Q: While you were researching the book and writing it, did you learn anything new?
A: I learned a lot of new things about the systems that I just mentioned. And the other thing is that I didn’t want to write an academic book. I wanted to try to tell the story of how these systems got put into place and the responses to them through the lives of actual people. There [are] stories about a lot of people who are, well known like Gustavus F. Swift, owner of the Swift meat packing company. There’s lots of material out there about him. I had to dig deep to find the material about kind of what I would call the average man or woman on the street and what their stories were. I learned an incredible amount actually about some of these people and it really gave lights to the more academic part of the story. One person in particular that I learned a lot about is Ida B. Wells. And just as a sort of side story, I read her autobiography and she was a leader back then and was instrumental in making the black community as vibrant as it, as it was able to become and was also a leader in the women’s suffrage movement. And subsequent to my writing the book, I found out that there was some talk about renaming one of the central downtown [Chicago] streets. It was going to be Balbo Drive, but it ended up being Congress Parkway. I got involved, very much involved in that. Eventually the Congress Parkway did get changed to Ida B. Wells Drive. And the reason why that’s important to me is because it’s precisely the same reason why I wrote this book, which is that we all need to understand the very many strands of our city’s multicultural history, both the negative parts and also the really wonderful parts. Some of the things that Ida B. Wells did were really quite wonderful and quite amazing. I really did learn quite a bit about some of the people who were living back then.
Q: Why do you feel it’s important to discuss this particular event in Chicago history?
A: There’s an ongoing discussion, has been for centuries, over why is history important? Some people like to read history. I know people who like to read just for history’s sake because it’s interesting. But I think there are two really important reasons that certain kinds of histories are important. One of them, and I use this example because everybody knows it, is in cases such as the Holocaust. We learned that history so that we won’t repeat it. The Holocaust was an event, it’s over. There may be strands of antisemitism for sure that exist. But the primary reason that we talk about the Holocaust is so that we won’t repeat it. The other reason for knowing history, which was more the case here, is to understand the seeds of problems that do still exist today. It’s not like we can look back in 1919 and say, oh, we’re going to stay away from that. Never again. No. We find ourselves right now in the thick of these same problems. And so the reason why it’s important to learn that kind of history is so that we can learn and look at sort of the arc of how did we get here, how did we get to where we are? And through knowing that we can then be intentional about moving forward and in a better way. So that’s my hope with that.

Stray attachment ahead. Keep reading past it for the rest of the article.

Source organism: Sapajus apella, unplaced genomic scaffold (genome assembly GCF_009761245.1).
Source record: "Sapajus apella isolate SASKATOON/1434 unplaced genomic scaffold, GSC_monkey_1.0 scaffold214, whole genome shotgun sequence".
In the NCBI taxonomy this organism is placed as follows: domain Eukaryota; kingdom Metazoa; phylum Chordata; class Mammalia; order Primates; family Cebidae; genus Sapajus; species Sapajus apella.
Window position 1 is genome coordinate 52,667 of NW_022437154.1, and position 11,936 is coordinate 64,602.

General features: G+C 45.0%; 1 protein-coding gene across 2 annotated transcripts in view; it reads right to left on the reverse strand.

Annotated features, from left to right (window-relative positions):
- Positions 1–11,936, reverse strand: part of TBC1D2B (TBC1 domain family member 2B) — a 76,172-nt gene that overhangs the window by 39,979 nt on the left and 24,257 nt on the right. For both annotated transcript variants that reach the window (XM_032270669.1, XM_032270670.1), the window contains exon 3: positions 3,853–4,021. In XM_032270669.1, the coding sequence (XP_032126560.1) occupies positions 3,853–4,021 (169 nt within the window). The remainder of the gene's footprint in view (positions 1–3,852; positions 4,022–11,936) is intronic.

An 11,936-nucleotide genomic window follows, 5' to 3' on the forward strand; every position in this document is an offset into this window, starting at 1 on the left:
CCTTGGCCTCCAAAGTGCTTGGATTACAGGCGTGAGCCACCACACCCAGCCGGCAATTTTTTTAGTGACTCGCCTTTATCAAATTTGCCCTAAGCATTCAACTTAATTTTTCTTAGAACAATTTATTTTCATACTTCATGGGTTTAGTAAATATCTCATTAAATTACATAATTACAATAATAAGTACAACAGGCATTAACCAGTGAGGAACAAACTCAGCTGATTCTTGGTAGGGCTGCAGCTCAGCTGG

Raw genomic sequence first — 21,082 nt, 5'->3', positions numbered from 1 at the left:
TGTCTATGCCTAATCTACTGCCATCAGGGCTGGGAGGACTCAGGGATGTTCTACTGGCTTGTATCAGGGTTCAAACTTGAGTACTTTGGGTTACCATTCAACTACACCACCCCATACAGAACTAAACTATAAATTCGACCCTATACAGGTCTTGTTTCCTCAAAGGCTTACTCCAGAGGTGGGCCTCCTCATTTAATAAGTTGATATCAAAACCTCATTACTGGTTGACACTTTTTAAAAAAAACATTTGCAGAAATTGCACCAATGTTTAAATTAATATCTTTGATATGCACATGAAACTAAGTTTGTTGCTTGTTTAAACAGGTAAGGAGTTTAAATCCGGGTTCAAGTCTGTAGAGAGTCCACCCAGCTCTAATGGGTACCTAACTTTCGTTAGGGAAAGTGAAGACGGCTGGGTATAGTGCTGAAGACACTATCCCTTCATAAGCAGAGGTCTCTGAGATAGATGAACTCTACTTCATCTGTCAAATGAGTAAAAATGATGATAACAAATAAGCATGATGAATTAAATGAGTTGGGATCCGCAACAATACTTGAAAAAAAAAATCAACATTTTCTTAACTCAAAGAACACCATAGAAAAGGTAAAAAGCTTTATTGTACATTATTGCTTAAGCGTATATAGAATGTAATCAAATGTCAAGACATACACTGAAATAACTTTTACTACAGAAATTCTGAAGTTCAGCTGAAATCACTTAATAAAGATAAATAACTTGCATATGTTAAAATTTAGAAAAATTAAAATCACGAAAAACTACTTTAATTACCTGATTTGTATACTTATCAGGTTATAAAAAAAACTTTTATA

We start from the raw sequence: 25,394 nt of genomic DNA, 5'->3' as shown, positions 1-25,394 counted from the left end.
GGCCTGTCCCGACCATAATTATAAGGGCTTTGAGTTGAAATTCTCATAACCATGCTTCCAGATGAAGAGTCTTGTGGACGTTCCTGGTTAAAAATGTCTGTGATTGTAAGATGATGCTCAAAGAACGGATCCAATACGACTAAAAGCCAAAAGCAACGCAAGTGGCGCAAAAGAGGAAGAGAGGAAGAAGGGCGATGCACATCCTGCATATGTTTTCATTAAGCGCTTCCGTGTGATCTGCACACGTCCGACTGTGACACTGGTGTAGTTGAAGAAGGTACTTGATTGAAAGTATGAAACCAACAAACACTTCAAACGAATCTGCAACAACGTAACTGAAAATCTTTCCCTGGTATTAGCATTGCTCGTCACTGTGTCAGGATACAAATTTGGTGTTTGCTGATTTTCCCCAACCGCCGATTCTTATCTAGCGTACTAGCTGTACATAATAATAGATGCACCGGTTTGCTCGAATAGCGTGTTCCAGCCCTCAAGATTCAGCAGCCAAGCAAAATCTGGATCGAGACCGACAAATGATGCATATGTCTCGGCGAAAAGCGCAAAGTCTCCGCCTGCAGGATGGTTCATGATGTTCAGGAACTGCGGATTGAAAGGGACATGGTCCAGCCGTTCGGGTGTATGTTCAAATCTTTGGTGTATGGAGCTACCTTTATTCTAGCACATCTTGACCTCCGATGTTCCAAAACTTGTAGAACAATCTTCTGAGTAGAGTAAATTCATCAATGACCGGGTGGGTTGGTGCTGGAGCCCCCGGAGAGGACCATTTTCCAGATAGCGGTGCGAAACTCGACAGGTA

Q: How do you feel the particular instance of this race riot in 1919 plays into the larger about the history of race relations in Chicago?
A: I’ve been going around for the last year and a half now talking with various different groups. Some of them are kids, some of them are adults, some of them are urban, some of them suburban. I’ve even gone to rural towns. And one of the things that I’ve been struck with is first of all, how many people, even those who lived here all their lives had never heard of this really important event in Chicago history and really national history? Because the Chicago race riot also needs to be placed in a national context. There were at least 25 riots that summer of 1919 across the country, and the summer is now called the Red Summer because of all the bloodshed across the country. It’s not just a Chicago issue. But there are certain things about it, that I said before that you can see [how] this is the beginning of a trajectory of how we got to where we are today. I think that it helps us in our larger conversations about not even just the history of race relations, but race relations today. It helps us to understand them, to know this particular history. It’s very important. As another example, the Laquan McDonald case, which was very recent [and] really hit a raw nerve in Chicago. On the one hand, the way that it resulted is very different then what could have possibly happened in 1919. So for example, there was a young man who was killed, [he] drowned, [was] killed, [was] stoned to death, that was the catalyst. A young African American man was stoned to death and that was the catalyst for the emotions that exploded at that time. And when I talk to young people who say, well, things haven’t changed at all, I say, well, actually they have. You look at the criminal justice system for example, and even though horrific things are still happening, back in those days, there was really no recourse for people [to have] any kind of justice. Now the courts don’t always arrive at the right decisions, but there is a recourse to go to the courts about those kinds of things. However, that said, I remember when the verdict was going to come down for the police officer in the Laquan McDonald case, I felt as I was walking around and the whole city had sucked in its breath and was waiting with great trepidation to hear what was going to happen. And people really did talk about, for example, in schools, what do they do if it sets off rioting and the kids are in school? I think that giving context to these kinds of issues that are really raw and we’re dealing with today is a really, really important thing.